HC Deb 21 June 1993 vol 227 cc1-3
1. Mr. Spellar

To ask the Secretary of State for Wales what is the latest figure for the number of long-term unemployed in Wales; and if he will make a statement.

The Secretary of State for Wales (Mr. John Redwood)

The long-term unemployment figure in the April 1993 quarter was 46,690. This is a big decline of over 40 per cent. since the peak of January 1986. I hope that Opposition Members will welcome that decline.

Mr. Spellar

Half that total of long-term unemployed is 23,000. Will the Secretary of State take this opportunity to condemn and repudiate the statement made in this Chamber by the hon. Member for Welwyn Hatfield (Mr. Evans), that half the long-term unemployed had no intention of working again and could be termed layabouts? Will the Secretary of State condemn and repudiate that statement now?

Mr. Redwood

I want to see as many people as possible back to work as quickly as possible. For that reason, the Welsh Office has strong training programmes and many other routes that are designed to help people back to prosperity and employment. I can assure the hon. Gentleman that all will be done to ensure that all those who seek jobs are given help to find them.

Mr. Jonathan Evans

Has my right hon. Friend had the opportunity to see the manpower survey that was published today in the Western Mail? Sadly, it was tucked far behind the gloom that we hear from those who sit on the Opposition Benches. It describes Wales as the region that is most optimistic in terms of new job opportunities.

Does my right hon. Friend share my view that it is particularly pleasing to see that the areas where there are likely to be the greatest job opportunities are the manufacturing areas? Does that not show that Wales, under this Conservative Government, is leading the way out of recession, not only in the United Kingdom but throughout the whole of Europe?

Mr. Redwood

My hon. Friend is right. Wales is leading the way. I wish Opposition Members would get behind Wales when it is leading the way, instead of Opposition Front-Bench Members laughing, as if to say they do not believe it. The trouble is that Labour is whingeing for Wales, while the Government are busily winning for Wales. That is what we intend to go on doing. Opposition Members might like to read a few more of the headlines in the Western Mail.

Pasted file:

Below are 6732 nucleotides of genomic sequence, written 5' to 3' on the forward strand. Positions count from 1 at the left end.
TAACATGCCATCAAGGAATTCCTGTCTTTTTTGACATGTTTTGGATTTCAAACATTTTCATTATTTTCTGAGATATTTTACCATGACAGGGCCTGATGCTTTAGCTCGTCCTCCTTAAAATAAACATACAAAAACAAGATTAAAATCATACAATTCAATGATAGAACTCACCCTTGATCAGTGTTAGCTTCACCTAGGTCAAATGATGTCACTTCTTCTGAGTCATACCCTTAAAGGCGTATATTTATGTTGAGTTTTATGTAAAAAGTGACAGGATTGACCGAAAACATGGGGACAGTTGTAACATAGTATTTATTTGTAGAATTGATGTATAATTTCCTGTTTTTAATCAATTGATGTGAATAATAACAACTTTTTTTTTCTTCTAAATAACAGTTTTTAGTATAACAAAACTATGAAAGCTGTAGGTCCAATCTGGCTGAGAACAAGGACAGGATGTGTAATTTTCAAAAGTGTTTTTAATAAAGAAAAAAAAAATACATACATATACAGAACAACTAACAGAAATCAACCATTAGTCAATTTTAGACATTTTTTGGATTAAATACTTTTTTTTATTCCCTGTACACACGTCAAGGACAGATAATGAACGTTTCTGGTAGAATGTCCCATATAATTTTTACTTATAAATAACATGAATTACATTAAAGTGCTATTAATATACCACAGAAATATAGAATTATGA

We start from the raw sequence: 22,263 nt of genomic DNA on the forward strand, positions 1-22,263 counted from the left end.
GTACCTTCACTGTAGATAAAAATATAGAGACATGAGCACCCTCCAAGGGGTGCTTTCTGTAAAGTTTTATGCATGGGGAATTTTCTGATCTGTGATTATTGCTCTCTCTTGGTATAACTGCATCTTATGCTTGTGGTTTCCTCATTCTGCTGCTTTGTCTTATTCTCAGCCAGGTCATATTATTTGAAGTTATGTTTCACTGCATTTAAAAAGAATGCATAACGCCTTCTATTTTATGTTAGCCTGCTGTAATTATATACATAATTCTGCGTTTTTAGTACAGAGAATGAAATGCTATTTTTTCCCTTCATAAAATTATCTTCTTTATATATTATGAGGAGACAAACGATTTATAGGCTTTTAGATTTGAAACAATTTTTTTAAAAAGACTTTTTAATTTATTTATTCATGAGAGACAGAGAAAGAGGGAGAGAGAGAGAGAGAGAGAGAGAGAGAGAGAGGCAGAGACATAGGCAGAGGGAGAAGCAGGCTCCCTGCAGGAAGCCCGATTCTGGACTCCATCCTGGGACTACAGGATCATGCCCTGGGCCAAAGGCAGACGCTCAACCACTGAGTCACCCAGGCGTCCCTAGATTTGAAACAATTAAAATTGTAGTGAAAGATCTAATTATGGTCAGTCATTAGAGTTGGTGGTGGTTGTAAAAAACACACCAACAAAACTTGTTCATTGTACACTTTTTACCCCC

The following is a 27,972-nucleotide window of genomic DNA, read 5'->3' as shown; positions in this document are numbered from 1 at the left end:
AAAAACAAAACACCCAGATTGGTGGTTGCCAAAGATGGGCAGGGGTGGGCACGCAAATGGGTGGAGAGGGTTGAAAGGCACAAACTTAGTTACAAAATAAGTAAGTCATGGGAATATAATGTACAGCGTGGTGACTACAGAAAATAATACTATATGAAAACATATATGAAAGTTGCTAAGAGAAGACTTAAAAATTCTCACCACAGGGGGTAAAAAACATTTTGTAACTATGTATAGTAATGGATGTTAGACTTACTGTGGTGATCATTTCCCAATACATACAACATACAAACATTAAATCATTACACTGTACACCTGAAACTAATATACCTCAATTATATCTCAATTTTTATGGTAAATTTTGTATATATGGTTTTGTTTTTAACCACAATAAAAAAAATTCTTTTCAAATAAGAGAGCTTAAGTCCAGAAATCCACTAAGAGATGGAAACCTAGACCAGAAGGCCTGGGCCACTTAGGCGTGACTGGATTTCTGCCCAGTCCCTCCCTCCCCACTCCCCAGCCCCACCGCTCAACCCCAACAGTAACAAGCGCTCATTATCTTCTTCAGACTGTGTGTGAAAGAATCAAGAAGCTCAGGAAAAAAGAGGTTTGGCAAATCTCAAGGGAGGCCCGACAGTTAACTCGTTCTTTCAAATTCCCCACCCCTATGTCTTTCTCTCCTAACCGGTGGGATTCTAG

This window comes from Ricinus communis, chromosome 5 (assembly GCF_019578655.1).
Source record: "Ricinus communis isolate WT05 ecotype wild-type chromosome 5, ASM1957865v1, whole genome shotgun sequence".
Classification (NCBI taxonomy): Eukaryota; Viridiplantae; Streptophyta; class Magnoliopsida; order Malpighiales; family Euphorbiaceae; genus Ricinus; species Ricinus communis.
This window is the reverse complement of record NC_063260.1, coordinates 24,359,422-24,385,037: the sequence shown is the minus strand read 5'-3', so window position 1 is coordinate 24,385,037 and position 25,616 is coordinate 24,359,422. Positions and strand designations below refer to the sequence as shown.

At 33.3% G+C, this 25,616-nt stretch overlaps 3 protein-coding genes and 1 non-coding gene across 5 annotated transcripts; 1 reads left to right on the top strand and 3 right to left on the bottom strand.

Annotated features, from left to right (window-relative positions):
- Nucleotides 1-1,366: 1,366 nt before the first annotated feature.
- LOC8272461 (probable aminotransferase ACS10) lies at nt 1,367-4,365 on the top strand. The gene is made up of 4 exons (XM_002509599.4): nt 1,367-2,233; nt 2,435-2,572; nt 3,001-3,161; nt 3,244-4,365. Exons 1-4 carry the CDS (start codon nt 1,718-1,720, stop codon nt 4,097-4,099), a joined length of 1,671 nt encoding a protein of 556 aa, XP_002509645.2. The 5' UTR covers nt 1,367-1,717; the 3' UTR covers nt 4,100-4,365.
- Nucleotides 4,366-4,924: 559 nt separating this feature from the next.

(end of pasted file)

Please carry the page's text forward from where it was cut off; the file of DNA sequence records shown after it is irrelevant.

Jobs—Welsh area most optimistic. CBI praise for Welsh lead. Wales at the top. Quite right, Madam Speaker, and more of it.

Mr. Wigley

Is the Secretary of State aware that the implications of his remarks in Llangollen—that the development of new jobs in Wales has been prejudiced by hostility towards incomers and by an all-protective attitude towards the environment—has caused considerable dismay in Wales? Is the Secretary of State also aware that, over the years, industry in Wales has grown, with people coming to Wales from all parts of the world?

Is the Secretary of State further aware that a new company in Llanberis in my constituency that went there last year is exporting 96 per cent. of its products, and that one of its employees, who went to that company from Oxford, has said that there is less racism in Gwynedd than was evident in Oxford? Will the Secretary of State reconsider his remarks and not base his policies on the prejudices of the Tory party conference?

Mr. Redwood

I suggest that the hon. Gentleman reads the speech, which made it very clear that it is the job of Government to balance the different pressures. The speech said that there are important things in the Welsh landscape, Language and history that need to be protected. It also said that there needs to be more investment, more jobs and more activity. The speech did not say that I thought that attitudes in the past had been too restrictive. It said that, in my job, I have an important role to play in achieving the right balance between protection and conservation on the one hand and new jobs and a new spirit on the other.

Mr. Richards

Is my right hon. Friend aware that, on these occasions in the past, his predecessor had some good news to impart to the House and to the people of Wales? Does he intend to continue in that vein? Does he have some good news for us today—perhaps something to do with inward investment?

Mr. Redwood

These unscripted questions are always dangerous, but it so happens that I do have something that my hon. Friend might welcome. I hope that the Opposition will welcome it, too. Aiwa Japan is going to announce today a £27 million expansion of the Penyfan industrial estate at Crumlin in Gwent.

Where are the cries of support now from Opposition Members? That represents 480 possible new jobs by 1996. The Welsh Development Agency will be helping by providing a custom-built factory extension. Let us have some support for that, for it means more manufacturing jobs in Wales and better hi-fis and compact disc systems for customers.

Mr. Rowlands

But does the right hon. Gentleman realise that last Friday's premature closure of Taff Merthyr colliery wiped out fourfold all the new jobs that we have managed to create in our community in the past 12 or 18 months? In addition, 20 per cent. of men are out of work and 20 per cent. of men are economically inactive in our society. What new initiatives will he take to create new jobs for men in communities like mine, instead of penalising poor people and invalids?

Mr. Redwood

I hope that the hon. Gentleman will take a more positive attitude. All our policies are geared to encouraging prosperity and more jobs. I have already instanced some manufacturing jobs that are going to a hard-pressed area of Wales as a result of another initiative. We need more, and I promise to do more because it is extremely sad to see the loss of jobs with more pits closing and I hope that some people can look to see whether there is any way of rescuing some of the pits that have been scheduled for closure.

Back to